//   in turn, update other things from itself (tl;dr: DP)
if i2 > idx { i2 = idx; }
}
}
i = i2;  // update index (note that i2 is i+1 by default)
}

solutions
}

fn shortest_path(rep: i32, nums: Vec<i32>, solutions: &Vec<i32>) -> i32 {
// mercifully, all the test cases are small enough so as to not require
//   a full-blown optimized traveling salesman implementation
// recursive brute force ftw! \o/
if nums.len() == 1 { count_changes(rep, nums, &solutions) }  // base case
else {
// try going from 'rep' to each item in 'nums'
(0..nums.len()).map(|i| {
// grab the new rep value out of the vec...
let mut nums2 = nums.clone();
let new_rep = nums2.remove(i);
// and map it to the shortest path if we use that value as our next target
shortest_path(new_rep, nums2, &solutions) + count_changes(rep, new_rep, &solutions)
}).min().unwrap()  // return the minimum-length path
}
}

fn count_changes(start: i32, finish: i32, solutions: &Vec<i32>) -> i32 {
// count the number of changes required to get from 'start' rep to 'finish' rep
// obvious:
if start == finish { 0 }
// fairly intuitive (2f32 is just 2.0):
else if start > finish { ((start - finish) as f32 / 2f32).ceil() as i32 }
// use the pregenerated lookup table for these:
else /* if finish > start */ { solutions[(finish - start - 1) as usize] }
}

• Awesome answer! I'm interested in Rust and the explanation is actually very helpful for learning. And just as a heads up, you can get syntax highlighting with <!-- language-all: lang-rust -->. ;) – Alex A. Apr 15 '15 at 14:34
• I'm working on a solution, and saw that the minimal amount of changes on the low to high weight can easily be calculated in O(1) by using a very small lookup-table, like in this C-like pseudo-code floor((a-b)/15)+{0,2,1,2,2,1,3,2,2,2,1,3,2,2,2}[(a-b)%15]. Your solution could probably benefit from this. – Fors Apr 24 '15 at 13:03

# Pyth - 43 42 bytes

Uses completely brute force approach with all permutations and combinations. Not looking to golf more because will translate to Pyth. Translated.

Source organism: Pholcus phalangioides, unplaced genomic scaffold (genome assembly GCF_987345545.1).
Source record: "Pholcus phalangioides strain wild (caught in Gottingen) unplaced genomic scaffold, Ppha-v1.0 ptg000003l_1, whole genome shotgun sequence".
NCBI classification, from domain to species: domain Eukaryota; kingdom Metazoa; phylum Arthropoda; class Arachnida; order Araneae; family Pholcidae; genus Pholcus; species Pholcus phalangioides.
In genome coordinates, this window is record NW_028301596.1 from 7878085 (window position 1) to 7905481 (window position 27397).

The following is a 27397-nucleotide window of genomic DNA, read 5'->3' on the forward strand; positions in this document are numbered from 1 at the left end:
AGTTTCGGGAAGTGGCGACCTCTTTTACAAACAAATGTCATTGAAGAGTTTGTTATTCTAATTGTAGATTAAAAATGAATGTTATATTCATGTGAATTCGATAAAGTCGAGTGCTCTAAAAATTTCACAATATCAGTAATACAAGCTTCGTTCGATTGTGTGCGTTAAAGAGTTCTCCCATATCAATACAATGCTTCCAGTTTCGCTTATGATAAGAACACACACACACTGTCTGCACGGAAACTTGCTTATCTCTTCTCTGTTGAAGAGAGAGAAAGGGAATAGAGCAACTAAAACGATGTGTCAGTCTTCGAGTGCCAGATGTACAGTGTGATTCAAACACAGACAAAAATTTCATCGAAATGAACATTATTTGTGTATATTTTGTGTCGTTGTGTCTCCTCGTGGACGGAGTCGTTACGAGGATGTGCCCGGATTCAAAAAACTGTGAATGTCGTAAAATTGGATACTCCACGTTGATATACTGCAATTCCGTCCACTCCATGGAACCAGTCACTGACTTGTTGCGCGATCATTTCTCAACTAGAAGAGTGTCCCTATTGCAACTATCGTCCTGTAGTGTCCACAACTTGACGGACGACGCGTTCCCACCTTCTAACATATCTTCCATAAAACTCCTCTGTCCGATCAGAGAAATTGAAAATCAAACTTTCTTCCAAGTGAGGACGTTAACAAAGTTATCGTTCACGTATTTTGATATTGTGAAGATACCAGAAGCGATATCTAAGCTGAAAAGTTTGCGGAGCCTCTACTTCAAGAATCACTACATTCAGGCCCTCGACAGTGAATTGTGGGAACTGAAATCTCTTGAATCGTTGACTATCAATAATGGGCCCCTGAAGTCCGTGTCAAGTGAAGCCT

K5tf.Em.Am}kmhs<dbUdQsm.pk.C[15yKK2_1_2)TZ


This is even slower than the python version because I use filter instead of a while loop. Explanation coming soon, now look at the Python code.

from itertools import*
Q,Z=eval(input()),0
while True:
if any(map(lambda d:all(map(lambda k:k in map(lambda b:sum(d[:b])+1,range(len(d))),Q)),chain.from_iterable(map(lambda k:permutations(k),combinations_with_replacement([15,10,5,2,-1,-2],Z))))):
print(Z-1)
break
Z+=1


Works on the small ones, didn't let it run to completion on the big ones.

• Haven't read code properly but can you replace 10 by, say, y5 to save on whitespace? – Sp3000 Apr 16 '15 at 14:28
• @Sp3000 it would save whitespace but not any chars overall. But I think I can save a char by compressing the list by storing K=5 – Maltysen Apr 16 '15 at 15:04
• Note that this answer doesn't follow the rules as "Your solution has to solve any example test case under a minute". (Quote is bolded in the Details section.) – randomra Apr 16 '15 at 23:39

# C++ - 863 bytes, ungolfed

This runs fairly fast, in the same ballpark as the solution written in Rust (about 6 times as fast when compiling with optimisation turned on). I will golf this later this evening (evening in Sweden, that is).

#include <iostream>
#include <vector>
#include <string>
#include <sstream>

const int lookup[] = {0, 2, 1, 2, 2, 1, 3, 2, 2, 2, 1, 3, 2, 2, 2};

int distance(int start, int end) {
return start > end
? (start - end + 1) / 2
: (end - start) / 15 + lookup[(end - start) % 15];
}

int walk(int current, std::vector<int> points) {
int min = 0;

if (points.size() == 0) return 0;

for (int i = 0; i < points.size(); i++) {
std::vector<int> new_points = points;
new_points.erase(new_points.begin() + i);

int d = distance(current, points[i]) + walk(points[i], new_points);

min = min && min < d ? min : d;
}

return min;
}

int main() {
std::vector<int> points;

std::string line;
std::getline(std::cin, line);

std::stringstream ss(line);
int i;

while (ss >> i)
points.push_back(i);

std::cout << walk(1, points) << std::endl;

return 0;
}